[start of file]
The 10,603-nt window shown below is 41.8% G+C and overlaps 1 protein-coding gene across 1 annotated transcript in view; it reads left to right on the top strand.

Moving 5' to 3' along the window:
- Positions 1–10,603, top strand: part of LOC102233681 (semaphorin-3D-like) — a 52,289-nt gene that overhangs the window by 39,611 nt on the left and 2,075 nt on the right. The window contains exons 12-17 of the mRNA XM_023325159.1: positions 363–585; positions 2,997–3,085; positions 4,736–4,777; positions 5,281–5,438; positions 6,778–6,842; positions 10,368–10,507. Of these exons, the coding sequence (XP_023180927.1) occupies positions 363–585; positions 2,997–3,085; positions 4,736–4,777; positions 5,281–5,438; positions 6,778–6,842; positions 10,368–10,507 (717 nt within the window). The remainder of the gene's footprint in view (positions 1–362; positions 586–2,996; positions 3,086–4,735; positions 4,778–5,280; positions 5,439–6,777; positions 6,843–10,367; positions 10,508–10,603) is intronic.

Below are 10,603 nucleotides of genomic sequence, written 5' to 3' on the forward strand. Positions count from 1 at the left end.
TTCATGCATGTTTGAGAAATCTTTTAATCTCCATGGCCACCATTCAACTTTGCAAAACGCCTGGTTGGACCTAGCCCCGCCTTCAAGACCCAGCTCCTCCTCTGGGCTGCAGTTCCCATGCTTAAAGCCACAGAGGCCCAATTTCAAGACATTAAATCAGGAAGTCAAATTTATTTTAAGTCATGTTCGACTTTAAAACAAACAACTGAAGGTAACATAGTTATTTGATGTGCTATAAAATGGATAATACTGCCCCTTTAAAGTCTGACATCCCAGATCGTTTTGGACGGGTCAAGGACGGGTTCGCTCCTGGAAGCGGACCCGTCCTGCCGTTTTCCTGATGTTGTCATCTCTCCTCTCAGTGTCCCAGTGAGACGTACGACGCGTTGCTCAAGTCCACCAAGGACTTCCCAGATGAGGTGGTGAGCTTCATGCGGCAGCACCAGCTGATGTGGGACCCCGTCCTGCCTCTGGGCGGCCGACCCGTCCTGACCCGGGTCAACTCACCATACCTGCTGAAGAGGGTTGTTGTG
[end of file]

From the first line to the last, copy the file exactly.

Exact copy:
The 10,603-nt window shown below is 41.8% G+C and overlaps 1 protein-coding gene across 1 annotated transcript in view; it reads left to right on the top strand.

Moving 5' to 3' along the window:
- Positions 1–10,603, top strand: part of LOC102233681 (semaphorin-3D-like) — a 52,289-nt gene that overhangs the window by 39,611 nt on the left and 2,075 nt on the right. The window contains exons 12-17 of the mRNA XM_023325159.1: positions 363–585; positions 2,997–3,085; positions 4,736–4,777; positions 5,281–5,438; positions 6,778–6,842; positions 10,368–10,507. Of these exons, the coding sequence (XP_023180927.1) occupies positions 363–585; positions 2,997–3,085; positions 4,736–4,777; positions 5,281–5,438; positions 6,778–6,842; positions 10,368–10,507 (717 nt within the window). The remainder of the gene's footprint in view (positions 1–362; positions 586–2,996; positions 3,086–4,735; positions 4,778–5,280; positions 5,439–6,777; positions 6,843–10,367; positions 10,508–10,603) is intronic.

Below are 10,603 nucleotides of genomic sequence, written 5' to 3' on the forward strand. Positions count from 1 at the left end.
TTCATGCATGTTTGAGAAATCTTTTAATCTCCATGGCCACCATTCAACTTTGCAAAACGCCTGGTTGGACCTAGCCCCGCCTTCAAGACCCAGCTCCTCCTCTGGGCTGCAGTTCCCATGCTTAAAGCCACAGAGGCCCAATTTCAAGACATTAAATCAGGAAGTCAAATTTATTTTAAGTCATGTTCGACTTTAAAACAAACAACTGAAGGTAACATAGTTATTTGATGTGCTATAAAATGGATAATACTGCCCCTTTAAAGTCTGACATCCCAGATCGTTTTGGACGGGTCAAGGACGGGTTCGCTCCTGGAAGCGGACCCGTCCTGCCGTTTTCCTGATGTTGTCATCTCTCCTCTCAGTGTCCCAGTGAGACGTACGACGCGTTGCTCAAGTCCACCAAGGACTTCCCAGATGAGGTGGTGAGCTTCATGCGGCAGCACCAGCTGATGTGGGACCCCGTCCTGCCTCTGGGCGGCCGACCCGTCCTGACCCGGGTCAACTCACCATACCTGCTGAAGAGGGTTGTTGTG